The Varadero Project involved retrofitting the three gas turbines (GTs) at the Energas Varadero electrical generating plant with a heat recovery steam generator (HRSG). The HRSG uses the heat in the exhaust from the gas turbines to produce high pressure steam that is used to power a steam turbine. If desirable the heat from the GTs can be enhanced by burning surplus gas in the HRSG boilers, increasing the heat available. The electric generator driven by the steam turbine produces about 75 MW of electric power.
Operational responsibility for the project activity is under the authority of the Varadero Plant Manager, who reports to Energas senior management. Sherritt International has been authorized by the shareholders of Energas S.A. to make the CDM application in respect of the Varadero project on behalf of Energas. Energas employees for the project activity and for other operations have benefited from training in the operation and maintenance of the facilities. Training is in areas of technology that are not generally available in Cuba and accreditation is earned to Canadian standards.
The Energas Varadero power plant has all required environmental licenses and permits in place. A baseline environmental study is carried out annually by Energas and from the verification of these reports it was confirmed that there no negative impacts are caused due to the implementation of the project. It was verified by international agencies that Energas has all the environmental control and monitoring equipment in place and maintain an environmental operating standards document for the management of the environmental procedures.
Boca de Jaruco Project: In Boca de Jaruco, 30 miles east of La Habana, Energas, S.A. has built a plant with a total capacity of 80MW, as an expansion to one of 33 MW, for a total of 113 MW. This plant is very close to the Este de La Habana thermoelectric plant, and only 30 miles east of La Habana. In June 2007, Energas, S.A. started the construction of a new combined cycle gas turbine, of 125MW at this facility, which is not finished yet. As mentioned before, the total investment that is planned by Sherritt, in oil, natural gas, nickel, and Energas, is $1.25 billion dollars.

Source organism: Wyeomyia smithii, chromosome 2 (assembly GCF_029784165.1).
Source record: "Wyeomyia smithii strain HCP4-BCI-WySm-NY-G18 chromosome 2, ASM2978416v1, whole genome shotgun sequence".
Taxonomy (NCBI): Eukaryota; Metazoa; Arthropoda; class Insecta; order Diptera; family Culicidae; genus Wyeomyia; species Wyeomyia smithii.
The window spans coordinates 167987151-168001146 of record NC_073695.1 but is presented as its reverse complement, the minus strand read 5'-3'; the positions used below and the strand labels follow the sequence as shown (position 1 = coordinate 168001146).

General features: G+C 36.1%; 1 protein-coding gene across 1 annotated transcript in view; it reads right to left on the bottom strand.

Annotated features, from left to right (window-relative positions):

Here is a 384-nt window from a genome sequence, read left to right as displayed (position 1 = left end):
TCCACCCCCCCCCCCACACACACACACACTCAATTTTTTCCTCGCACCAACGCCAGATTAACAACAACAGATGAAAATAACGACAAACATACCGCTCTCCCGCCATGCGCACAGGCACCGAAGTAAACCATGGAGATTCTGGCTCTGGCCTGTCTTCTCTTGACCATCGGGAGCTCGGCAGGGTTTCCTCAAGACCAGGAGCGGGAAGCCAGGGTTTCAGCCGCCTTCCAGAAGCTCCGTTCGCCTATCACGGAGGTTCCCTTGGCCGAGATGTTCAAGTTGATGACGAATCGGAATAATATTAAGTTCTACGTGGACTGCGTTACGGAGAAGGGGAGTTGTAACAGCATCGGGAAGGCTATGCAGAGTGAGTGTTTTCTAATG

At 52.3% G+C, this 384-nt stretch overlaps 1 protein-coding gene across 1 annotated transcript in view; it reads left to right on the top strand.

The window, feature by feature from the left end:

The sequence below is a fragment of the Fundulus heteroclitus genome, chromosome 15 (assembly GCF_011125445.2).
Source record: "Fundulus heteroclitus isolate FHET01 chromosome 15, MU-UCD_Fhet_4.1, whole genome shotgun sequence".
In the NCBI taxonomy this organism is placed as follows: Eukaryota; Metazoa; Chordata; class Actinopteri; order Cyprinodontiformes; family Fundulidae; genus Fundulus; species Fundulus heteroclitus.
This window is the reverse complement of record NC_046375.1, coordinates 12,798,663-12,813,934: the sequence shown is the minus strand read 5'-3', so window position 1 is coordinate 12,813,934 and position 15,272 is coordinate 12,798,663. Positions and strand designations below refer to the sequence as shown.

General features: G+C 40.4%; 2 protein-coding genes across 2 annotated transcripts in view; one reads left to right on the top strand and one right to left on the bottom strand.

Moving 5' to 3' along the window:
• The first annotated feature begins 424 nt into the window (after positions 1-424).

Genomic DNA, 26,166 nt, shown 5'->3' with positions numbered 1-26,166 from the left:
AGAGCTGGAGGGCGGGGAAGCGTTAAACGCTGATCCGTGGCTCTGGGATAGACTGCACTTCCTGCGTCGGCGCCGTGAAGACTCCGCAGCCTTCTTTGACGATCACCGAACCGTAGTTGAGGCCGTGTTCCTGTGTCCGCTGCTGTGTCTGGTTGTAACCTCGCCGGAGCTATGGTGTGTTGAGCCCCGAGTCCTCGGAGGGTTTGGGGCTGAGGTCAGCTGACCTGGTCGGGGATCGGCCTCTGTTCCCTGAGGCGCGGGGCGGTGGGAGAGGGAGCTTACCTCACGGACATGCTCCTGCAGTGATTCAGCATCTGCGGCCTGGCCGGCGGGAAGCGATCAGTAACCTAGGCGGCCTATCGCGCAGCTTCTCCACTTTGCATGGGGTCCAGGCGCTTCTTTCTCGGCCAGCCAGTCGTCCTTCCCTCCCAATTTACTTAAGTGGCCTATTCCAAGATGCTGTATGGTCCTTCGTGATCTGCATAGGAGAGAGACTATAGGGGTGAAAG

TRANSMISSION AND DISTRIBUTION SYSTEM
Transmission and Distribution Lines
The National Electricity System is interconnected throughout the island by a transmission grid operating at 220/110 kV, with 2,833 kms of 220 kV and 4,188 kms of 110 kV. The distribution grid covers 95% of the island. Also used are lines of 33 kV, 13.8 kV, and 4.16 kV. There are 9,300 Kms of sub-transmission at 33 kV, 27,382 Kms of secondary distribution at 4.16 kV, and 34,540 kms of primary distribution at 13.8 kV. Transmission conductors are mostly ACSR 150 mm. The 33 kV lines are mounted in type H poles of 35’ and 40’ made of reinforced concrete (hormigón), or wood (mostly eucalipto). One of the causes for large losses is the poor technology used in the support used to mount the conductors.
In the 1970s and 1980s, the national line system was built, with a 220 kV line along the island and 110 kV in certain regions, like Pinar del Río. From La Habana to Santiago de Cuba, the system was connected with a 220 kV line. A serious mistake was made in the design of this system. The conductors were covered with heavy, dense grease, similar to vaseline. Cuba’s hot weather crystallized this grease and penetrated the conductors, creating a corona effect, and producing large losses due also to reactive power.
The economic crisis did not allow for proper maintenance of transmission and distribution (T&D) lines. Half of them have been operating for over 25 years. Inadequate placement of power plants (i.e., long distances from consumption centers) required long power transfers, with resultant losses. Illegal connections to the electricity grid increased during the economic crisis, generating additional electricity losses (i.e., distribution losses).
There are over 6,000 metal towers for the 220 kV lines, distributed along 3,200 Kms. The 110 kV use Benetti-type towers, of which there are 2,210. A chronic problem has been the theft of metal and parts—such as angular pieces, screws, nuts, bars—from the transmission line towers, with over 2,500 incidents in 2007. The theft includes the conductors; 40,500 meters were stolen in 2007.
The distribution network (primary and secondary lines) is 63, 500 kilometers long. Until 2006, the maintenance and replacement of these lines was very poor, with only preventive-type maintenance carried out. Since 2006, the government has replaced 121,546 poles, and 21,293 kms of transmission and distribution lines. So far, in 2008, they have replaced 960 kms of lines, and 5,700 poles. The distribution of lines is as follows: 85% for distribution, 5% for 220 kV, 7% for 110 kV, and 2% underground.
Since 2006, the plant Latino, located in La Habana, has produced 21,000 transformers. This is the only plant in Cuba that produces these units. The plant has 225 workers. In terms of kVA, they have produced 432,103 kVA. They mainly produce for distribution voltages.